Skip to main page content
Access keys NCBI Homepage MyNCBI Homepage Main Content Main Navigation
Review
. 2003 Jul 1;373(Pt 1):1-18.
doi: 10.1042/bj20030405.

Amino Acid Transporters: Roles in Amino Acid Sensing and Signalling in Animal Cells

Affiliations
Free PMC article
Review

Amino Acid Transporters: Roles in Amino Acid Sensing and Signalling in Animal Cells

Russell Hyde et al. Biochem J. .
Free PMC article

Abstract

Amino acid availability regulates cellular physiology by modulating gene expression and signal transduction pathways. However, although the signalling intermediates between nutrient availability and altered gene expression have become increasingly well documented, how eukaryotic cells sense the presence of either a nutritionally rich or deprived medium is still uncertain. From recent studies it appears that the intracellular amino acid pool size is particularly important in regulating translational effectors, thus, regulated transport of amino acids across the plasma membrane represents a means by which the cellular response to amino acids could be controlled. Furthermore, evidence from studies with transportable amino acid analogues has demonstrated that flux through amino acid transporters may act as an initiator of nutritional signalling. This evidence, coupled with the substrate selectivity and sensitivity to nutrient availability classically associated with amino acid transporters, plus the recent discovery of transporter-associated signalling proteins, demonstrates a potential role for nutrient transporters as initiators of cellular nutrient signalling. Here, we review the evidence supporting the idea that distinct amino acid "receptors" function to detect and transmit certain nutrient stimuli in higher eukaryotes. In particular, we focus on the role that amino acid transporters may play in the sensing of amino acid levels, both directly as initiators of nutrient signalling and indirectly as regulators of external amino acid access to intracellular receptor/signalling mechanisms.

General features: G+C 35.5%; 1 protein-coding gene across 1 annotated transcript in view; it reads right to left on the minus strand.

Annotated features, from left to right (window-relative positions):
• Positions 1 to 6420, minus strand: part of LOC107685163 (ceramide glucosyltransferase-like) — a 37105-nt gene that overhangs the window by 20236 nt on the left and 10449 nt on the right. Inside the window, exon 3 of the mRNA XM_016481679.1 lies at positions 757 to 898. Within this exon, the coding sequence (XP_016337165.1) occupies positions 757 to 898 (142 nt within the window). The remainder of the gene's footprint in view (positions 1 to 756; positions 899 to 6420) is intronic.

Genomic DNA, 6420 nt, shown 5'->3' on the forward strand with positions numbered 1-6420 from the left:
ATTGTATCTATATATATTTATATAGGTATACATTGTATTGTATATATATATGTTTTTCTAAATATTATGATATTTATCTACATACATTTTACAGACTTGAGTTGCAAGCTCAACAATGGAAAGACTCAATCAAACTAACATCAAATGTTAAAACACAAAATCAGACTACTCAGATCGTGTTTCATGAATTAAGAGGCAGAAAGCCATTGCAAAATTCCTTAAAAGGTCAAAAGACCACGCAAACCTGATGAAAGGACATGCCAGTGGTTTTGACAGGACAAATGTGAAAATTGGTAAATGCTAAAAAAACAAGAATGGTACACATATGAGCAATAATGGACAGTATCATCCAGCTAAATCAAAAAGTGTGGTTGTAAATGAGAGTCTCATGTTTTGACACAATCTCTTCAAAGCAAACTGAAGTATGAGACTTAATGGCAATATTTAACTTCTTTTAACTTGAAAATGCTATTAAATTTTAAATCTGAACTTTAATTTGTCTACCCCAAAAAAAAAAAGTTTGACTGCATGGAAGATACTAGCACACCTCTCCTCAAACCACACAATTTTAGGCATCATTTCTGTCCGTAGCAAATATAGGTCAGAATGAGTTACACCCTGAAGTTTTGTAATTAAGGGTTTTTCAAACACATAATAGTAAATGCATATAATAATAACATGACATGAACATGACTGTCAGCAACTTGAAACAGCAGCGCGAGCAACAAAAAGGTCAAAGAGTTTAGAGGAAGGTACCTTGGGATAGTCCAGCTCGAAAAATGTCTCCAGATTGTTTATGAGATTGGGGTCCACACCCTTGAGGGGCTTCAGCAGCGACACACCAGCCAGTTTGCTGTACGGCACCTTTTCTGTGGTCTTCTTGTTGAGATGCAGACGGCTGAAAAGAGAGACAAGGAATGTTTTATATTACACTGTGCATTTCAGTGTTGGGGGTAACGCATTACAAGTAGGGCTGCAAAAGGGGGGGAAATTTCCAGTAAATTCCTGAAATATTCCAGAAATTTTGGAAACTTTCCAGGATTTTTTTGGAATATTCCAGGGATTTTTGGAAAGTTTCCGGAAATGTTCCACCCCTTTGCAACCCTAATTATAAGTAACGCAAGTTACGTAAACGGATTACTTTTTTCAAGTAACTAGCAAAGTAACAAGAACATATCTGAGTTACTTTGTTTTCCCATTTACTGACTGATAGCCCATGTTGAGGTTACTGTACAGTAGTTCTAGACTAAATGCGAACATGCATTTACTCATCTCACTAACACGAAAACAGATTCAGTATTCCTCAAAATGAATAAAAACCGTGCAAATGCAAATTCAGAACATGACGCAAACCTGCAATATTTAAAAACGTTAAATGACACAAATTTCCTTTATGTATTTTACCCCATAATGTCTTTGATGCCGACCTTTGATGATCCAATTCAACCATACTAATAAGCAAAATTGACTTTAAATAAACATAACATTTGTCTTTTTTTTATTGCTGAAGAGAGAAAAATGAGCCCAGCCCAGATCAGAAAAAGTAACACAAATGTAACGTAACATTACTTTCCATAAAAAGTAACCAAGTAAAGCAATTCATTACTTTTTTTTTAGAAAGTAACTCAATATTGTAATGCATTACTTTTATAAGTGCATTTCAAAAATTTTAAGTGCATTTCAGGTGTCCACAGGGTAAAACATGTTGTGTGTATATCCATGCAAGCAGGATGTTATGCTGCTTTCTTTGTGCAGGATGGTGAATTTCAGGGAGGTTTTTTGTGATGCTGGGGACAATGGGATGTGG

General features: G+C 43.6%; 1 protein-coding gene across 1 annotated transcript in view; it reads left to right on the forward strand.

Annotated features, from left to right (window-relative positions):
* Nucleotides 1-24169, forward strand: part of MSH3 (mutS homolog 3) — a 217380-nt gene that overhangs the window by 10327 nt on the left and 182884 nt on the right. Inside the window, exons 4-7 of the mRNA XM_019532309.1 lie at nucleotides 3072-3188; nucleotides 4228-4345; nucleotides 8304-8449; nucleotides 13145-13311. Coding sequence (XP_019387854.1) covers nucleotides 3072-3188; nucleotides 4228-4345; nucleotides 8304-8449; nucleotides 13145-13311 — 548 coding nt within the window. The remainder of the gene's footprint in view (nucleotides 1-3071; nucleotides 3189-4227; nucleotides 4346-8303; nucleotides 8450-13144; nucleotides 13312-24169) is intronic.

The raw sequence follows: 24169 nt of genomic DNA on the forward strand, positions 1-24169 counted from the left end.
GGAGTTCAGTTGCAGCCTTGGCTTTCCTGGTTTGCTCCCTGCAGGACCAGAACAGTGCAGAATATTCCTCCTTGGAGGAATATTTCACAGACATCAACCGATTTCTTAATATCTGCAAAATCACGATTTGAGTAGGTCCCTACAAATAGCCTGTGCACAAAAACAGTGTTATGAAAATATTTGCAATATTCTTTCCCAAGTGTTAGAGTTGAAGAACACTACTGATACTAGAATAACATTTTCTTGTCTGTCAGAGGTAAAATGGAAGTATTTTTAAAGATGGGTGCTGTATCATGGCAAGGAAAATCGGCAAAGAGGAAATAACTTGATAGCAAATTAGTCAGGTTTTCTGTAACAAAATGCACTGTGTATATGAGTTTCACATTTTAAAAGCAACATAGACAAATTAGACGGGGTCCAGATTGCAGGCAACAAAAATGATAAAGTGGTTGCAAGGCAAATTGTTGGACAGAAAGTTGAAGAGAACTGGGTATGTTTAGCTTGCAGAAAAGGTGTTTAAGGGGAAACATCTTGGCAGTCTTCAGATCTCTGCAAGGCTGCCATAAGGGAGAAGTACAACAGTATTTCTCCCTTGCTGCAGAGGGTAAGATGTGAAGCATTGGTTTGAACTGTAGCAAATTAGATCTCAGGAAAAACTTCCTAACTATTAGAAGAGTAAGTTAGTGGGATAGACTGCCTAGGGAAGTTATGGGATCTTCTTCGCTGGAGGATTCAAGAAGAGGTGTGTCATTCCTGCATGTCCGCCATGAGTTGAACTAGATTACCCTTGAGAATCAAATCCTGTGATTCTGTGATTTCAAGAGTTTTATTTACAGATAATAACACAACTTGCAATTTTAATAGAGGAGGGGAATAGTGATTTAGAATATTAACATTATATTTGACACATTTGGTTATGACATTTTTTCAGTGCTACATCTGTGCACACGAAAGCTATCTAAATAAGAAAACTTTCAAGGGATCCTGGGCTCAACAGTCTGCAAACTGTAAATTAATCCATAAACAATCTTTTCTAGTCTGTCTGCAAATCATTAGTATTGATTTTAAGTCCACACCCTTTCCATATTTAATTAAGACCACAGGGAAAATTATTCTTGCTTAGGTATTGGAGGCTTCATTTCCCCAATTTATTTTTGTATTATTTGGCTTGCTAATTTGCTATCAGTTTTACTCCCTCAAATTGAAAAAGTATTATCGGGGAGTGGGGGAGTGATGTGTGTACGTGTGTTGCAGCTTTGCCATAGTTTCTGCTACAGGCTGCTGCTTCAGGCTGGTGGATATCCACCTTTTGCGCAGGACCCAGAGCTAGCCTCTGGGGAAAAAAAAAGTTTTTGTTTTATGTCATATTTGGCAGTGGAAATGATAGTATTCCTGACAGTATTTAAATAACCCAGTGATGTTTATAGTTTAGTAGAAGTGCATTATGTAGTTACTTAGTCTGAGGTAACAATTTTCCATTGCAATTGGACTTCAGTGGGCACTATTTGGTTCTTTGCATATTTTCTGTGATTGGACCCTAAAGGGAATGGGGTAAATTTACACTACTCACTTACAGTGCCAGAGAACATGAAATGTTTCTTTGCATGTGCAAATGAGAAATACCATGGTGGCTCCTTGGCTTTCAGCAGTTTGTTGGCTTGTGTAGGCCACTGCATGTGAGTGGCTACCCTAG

Similar articles

See all similar articles

Cited by 87 articles

See all "Cited by" articles

References

    1. J Cell Physiol. 1995 May;163(2):277-84 - PubMed
    1. Diabetes. 2001 Jul;50(7):1580-7 - PubMed
    1. J Neurosci. 2001 Nov 15;21(22):RC182 - PubMed
    1. J Cell Physiol. 1993 Jul;156(1):56-62 - PubMed
    1. Nat Neurosci. 2000 Oct;3(10):998-1003 - PubMed

MeSH terms

LinkOut - more resources

Feedback